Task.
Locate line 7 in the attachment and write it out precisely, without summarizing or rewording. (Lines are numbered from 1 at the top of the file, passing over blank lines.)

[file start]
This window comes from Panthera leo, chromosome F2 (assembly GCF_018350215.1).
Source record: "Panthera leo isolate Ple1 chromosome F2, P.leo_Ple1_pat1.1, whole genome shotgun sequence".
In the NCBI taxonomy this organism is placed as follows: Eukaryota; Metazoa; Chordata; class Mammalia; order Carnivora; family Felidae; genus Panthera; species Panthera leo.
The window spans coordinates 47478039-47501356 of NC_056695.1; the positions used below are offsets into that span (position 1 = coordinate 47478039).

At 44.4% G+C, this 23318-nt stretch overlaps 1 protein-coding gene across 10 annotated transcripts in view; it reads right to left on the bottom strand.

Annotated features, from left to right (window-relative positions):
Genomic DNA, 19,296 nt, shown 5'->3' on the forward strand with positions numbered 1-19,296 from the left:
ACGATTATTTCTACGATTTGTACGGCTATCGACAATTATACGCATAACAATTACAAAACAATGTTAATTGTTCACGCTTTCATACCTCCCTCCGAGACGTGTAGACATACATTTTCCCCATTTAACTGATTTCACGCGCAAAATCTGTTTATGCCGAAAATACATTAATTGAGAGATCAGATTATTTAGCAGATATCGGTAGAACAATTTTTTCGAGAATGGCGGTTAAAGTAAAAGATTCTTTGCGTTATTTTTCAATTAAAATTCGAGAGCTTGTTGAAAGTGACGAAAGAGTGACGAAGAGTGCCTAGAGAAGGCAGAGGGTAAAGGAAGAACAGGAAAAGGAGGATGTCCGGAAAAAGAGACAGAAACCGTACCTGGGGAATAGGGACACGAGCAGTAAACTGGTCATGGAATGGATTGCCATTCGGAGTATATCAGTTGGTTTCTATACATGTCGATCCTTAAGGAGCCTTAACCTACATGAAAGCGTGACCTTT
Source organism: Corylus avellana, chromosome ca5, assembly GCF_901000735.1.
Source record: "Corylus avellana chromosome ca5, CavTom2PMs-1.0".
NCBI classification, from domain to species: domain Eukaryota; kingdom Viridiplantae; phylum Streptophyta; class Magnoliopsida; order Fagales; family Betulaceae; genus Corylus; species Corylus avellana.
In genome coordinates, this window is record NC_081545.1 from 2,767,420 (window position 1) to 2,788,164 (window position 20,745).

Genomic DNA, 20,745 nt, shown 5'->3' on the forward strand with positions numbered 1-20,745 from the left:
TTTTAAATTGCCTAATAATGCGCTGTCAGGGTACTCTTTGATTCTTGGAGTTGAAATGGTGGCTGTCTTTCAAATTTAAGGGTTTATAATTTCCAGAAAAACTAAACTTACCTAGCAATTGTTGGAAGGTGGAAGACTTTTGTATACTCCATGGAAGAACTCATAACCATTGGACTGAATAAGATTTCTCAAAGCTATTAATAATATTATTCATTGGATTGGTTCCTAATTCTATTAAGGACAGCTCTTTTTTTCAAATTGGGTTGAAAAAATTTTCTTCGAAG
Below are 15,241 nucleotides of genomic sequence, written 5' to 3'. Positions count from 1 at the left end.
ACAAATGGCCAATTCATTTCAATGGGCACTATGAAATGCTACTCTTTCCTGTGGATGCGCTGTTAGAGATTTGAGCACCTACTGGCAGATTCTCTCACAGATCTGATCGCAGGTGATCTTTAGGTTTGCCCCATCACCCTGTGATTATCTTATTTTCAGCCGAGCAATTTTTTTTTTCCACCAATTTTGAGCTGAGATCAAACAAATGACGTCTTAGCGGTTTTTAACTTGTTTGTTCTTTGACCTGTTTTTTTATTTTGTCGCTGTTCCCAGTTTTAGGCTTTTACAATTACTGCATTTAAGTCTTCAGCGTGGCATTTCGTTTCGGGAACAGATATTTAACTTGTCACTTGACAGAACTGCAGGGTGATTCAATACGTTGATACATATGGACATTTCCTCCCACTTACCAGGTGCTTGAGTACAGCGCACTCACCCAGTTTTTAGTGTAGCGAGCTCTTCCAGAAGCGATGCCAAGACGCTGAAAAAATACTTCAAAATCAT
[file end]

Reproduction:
Genomic DNA, 19,296 nt, shown 5'->3' on the forward strand with positions numbered 1-19,296 from the left: